Computers and software in the year 2013 are really wonderful. I’m thrilled yet again to be part of the digital age, reaping the benefits of technologies practically undreamed of 30 years ago.
Back in the paper and pencil days I owned a whole array of different sizes and configurations of staff paper, a veritable army of #2 pencils and several pencil sharpeners. These were mere adjuncts to the drafting table (which I gave away some years ago), a T Square, a series of different erasers and rules of various measurements, topped off by a crappy electric piano that cost way too much money.
Now I have my laptop, a couple of software programs and my Casio MIDI keyboard that does far more than I shall ever learn, comprehend or utilize. No paper, no pencils, no eraser turds.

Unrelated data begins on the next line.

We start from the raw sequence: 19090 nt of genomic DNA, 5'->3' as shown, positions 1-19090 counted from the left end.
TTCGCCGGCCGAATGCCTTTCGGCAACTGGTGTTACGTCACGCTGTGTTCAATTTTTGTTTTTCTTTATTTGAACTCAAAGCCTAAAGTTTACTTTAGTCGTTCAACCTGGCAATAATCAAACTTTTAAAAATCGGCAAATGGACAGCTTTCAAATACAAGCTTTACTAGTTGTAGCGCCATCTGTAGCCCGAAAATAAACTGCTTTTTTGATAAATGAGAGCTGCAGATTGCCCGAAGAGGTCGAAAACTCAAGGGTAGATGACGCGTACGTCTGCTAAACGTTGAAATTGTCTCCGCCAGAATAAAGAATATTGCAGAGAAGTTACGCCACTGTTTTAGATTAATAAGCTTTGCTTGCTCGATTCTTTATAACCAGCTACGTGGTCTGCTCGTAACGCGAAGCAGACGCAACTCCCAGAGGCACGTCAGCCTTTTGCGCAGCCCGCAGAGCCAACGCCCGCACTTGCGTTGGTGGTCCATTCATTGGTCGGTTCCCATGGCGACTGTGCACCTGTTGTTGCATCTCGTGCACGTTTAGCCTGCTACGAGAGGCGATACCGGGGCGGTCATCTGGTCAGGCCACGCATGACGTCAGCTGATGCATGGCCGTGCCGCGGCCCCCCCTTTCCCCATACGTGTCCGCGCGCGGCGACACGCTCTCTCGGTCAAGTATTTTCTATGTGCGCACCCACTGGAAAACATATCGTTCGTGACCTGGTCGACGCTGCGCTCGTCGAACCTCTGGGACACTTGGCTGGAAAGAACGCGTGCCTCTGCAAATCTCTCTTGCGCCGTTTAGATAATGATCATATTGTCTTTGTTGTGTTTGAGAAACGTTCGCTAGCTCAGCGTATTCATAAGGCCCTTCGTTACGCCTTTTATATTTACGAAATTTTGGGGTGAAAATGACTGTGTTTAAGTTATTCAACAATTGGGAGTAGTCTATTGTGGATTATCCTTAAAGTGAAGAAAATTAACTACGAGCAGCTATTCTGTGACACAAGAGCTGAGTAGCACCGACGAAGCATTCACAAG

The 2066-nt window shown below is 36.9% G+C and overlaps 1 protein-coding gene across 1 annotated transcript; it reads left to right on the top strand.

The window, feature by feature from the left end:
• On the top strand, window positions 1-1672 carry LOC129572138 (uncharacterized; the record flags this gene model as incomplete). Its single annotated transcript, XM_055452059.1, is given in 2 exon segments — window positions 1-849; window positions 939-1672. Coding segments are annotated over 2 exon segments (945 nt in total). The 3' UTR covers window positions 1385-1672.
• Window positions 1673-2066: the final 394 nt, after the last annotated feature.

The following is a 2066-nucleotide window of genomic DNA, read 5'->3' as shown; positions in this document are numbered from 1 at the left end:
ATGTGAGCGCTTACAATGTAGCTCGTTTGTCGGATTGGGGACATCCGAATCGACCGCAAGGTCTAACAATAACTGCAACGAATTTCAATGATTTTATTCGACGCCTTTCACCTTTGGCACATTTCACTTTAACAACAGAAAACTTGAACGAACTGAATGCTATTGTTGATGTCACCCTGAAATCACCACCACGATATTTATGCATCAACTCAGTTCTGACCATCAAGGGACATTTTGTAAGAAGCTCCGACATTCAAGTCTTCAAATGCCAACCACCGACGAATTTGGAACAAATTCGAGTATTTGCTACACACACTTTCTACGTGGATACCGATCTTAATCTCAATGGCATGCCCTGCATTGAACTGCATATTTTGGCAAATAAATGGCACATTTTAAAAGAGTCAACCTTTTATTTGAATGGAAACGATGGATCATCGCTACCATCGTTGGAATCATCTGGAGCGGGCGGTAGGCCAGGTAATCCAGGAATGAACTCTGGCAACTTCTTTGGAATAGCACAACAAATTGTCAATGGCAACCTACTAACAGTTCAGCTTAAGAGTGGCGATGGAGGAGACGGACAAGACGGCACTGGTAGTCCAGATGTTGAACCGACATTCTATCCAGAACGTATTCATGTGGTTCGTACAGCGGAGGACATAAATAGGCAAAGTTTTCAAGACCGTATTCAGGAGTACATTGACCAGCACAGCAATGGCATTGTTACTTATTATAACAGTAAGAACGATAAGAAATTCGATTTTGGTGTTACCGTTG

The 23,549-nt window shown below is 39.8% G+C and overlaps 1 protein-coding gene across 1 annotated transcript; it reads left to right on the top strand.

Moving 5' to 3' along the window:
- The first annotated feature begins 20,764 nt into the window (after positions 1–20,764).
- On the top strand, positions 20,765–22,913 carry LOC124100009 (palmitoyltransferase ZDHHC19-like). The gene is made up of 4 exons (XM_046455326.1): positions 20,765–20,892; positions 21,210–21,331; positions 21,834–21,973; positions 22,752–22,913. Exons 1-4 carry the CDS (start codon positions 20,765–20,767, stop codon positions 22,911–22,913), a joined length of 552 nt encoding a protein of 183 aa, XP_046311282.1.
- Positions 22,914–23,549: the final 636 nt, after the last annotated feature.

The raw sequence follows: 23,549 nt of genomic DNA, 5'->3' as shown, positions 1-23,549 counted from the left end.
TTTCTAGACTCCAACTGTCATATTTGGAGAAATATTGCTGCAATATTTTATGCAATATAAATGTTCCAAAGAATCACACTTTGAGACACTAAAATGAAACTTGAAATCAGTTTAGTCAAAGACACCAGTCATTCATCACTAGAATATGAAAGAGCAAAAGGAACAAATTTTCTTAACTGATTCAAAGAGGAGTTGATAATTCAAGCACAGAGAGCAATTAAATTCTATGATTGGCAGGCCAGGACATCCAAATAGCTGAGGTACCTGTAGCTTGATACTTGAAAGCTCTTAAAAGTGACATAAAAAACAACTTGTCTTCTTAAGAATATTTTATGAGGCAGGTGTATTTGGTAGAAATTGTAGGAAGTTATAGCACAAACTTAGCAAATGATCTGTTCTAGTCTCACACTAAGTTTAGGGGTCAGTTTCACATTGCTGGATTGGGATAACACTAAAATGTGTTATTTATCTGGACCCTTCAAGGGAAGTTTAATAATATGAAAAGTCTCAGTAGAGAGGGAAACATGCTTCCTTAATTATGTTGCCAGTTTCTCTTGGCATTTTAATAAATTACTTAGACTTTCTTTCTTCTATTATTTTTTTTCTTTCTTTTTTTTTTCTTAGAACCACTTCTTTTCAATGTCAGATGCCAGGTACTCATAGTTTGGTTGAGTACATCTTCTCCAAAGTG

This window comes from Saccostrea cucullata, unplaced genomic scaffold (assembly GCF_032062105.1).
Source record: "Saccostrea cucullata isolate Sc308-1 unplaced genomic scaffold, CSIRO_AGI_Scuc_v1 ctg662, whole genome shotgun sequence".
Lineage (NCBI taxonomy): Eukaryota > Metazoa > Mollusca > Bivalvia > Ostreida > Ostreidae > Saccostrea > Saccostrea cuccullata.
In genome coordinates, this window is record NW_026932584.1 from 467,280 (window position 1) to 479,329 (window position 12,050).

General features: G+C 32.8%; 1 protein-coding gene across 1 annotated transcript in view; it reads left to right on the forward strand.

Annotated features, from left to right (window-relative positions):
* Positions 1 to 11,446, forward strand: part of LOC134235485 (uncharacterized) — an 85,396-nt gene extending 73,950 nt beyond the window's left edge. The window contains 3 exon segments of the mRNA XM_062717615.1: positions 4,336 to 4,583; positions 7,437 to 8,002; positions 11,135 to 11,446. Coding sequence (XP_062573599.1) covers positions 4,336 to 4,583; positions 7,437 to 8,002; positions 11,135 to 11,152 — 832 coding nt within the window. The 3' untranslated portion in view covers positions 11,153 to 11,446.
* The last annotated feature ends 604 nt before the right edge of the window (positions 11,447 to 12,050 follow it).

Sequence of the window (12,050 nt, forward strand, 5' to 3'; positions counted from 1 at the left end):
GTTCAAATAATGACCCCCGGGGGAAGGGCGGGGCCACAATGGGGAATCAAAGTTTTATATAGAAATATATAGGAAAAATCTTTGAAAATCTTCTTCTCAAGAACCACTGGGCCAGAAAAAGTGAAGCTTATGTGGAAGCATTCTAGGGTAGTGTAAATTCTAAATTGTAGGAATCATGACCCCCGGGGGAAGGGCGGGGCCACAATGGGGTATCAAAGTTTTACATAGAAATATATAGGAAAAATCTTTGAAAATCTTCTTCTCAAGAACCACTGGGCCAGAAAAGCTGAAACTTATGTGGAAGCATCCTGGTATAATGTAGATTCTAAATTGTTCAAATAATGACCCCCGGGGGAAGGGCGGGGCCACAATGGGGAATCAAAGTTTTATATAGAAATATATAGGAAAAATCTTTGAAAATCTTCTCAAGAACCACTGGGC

Developing a musical idea is greatly facilitated by the use of cut | paste | copy and the various forms of inversion, transposition, retrograde and other canonic devices built into the software. And, given a decent set of headphones, my laptop produces a passable sonic experience of the score, complete with dynamics, tempi, expressions and all sorts of other tools that are part and parcel of setting music down into an understandable form that others can then learn and express. It takes only a few minutes to notate an idea, or to change a previous development of an idea – and you can HEAR a decent rendition of it! You don’t have to wait to get to campus to meet up with the soprano or cellist to hear if it sounds like you intended it to sound.
An example is a new song I’m working on with words by Sara Teasdale. This idea popped into my head after reading the poem a few times, and the new computer-supported creative process began.
There are now nine distinctly different versions of the song, each more developed both structurally and sonically than its predecessor. Noting the progress of the piece by playing these versions in date order is a rewarding experience. Saves a great deal of time and effort – exactly what computers and software are supposed to do!